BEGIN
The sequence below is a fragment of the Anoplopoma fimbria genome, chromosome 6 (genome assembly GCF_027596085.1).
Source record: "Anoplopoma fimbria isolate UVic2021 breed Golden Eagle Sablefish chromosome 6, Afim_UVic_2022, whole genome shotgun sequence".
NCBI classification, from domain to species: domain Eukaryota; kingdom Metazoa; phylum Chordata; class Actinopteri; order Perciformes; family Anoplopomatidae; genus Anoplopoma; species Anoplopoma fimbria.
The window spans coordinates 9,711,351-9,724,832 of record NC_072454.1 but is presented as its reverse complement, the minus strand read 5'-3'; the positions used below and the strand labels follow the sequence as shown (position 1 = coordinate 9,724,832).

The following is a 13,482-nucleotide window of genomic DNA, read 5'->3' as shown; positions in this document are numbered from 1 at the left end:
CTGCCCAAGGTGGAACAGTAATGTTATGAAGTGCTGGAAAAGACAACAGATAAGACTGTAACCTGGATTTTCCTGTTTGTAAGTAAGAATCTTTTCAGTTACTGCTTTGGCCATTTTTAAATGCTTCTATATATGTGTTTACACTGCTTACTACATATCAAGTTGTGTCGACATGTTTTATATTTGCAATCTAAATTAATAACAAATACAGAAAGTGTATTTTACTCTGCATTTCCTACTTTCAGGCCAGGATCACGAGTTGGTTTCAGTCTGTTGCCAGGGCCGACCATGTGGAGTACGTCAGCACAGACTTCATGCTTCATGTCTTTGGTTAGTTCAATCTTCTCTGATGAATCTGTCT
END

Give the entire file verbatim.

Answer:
The sequence below is a fragment of the Anoplopoma fimbria genome, chromosome 6 (genome assembly GCF_027596085.1).
Source record: "Anoplopoma fimbria isolate UVic2021 breed Golden Eagle Sablefish chromosome 6, Afim_UVic_2022, whole genome shotgun sequence".
NCBI classification, from domain to species: domain Eukaryota; kingdom Metazoa; phylum Chordata; class Actinopteri; order Perciformes; family Anoplopomatidae; genus Anoplopoma; species Anoplopoma fimbria.
The window spans coordinates 9,711,351-9,724,832 of record NC_072454.1 but is presented as its reverse complement, the minus strand read 5'-3'; the positions used below and the strand labels follow the sequence as shown (position 1 = coordinate 9,724,832).

The following is a 13,482-nucleotide window of genomic DNA, read 5'->3' as shown; positions in this document are numbered from 1 at the left end:
CTGCCCAAGGTGGAACAGTAATGTTATGAAGTGCTGGAAAAGACAACAGATAAGACTGTAACCTGGATTTTCCTGTTTGTAAGTAAGAATCTTTTCAGTTACTGCTTTGGCCATTTTTAAATGCTTCTATATATGTGTTTACACTGCTTACTACATATCAAGTTGTGTCGACATGTTTTATATTTGCAATCTAAATTAATAACAAATACAGAAAGTGTATTTTACTCTGCATTTCCTACTTTCAGGCCAGGATCACGAGTTGGTTTCAGTCTGTTGCCAGGGCCGACCATGTGGAGTACGTCAGCACAGACTTCATGCTTCATGTCTTTGGTTAGTTCAATCTTCTCTGATGAATCTGTCT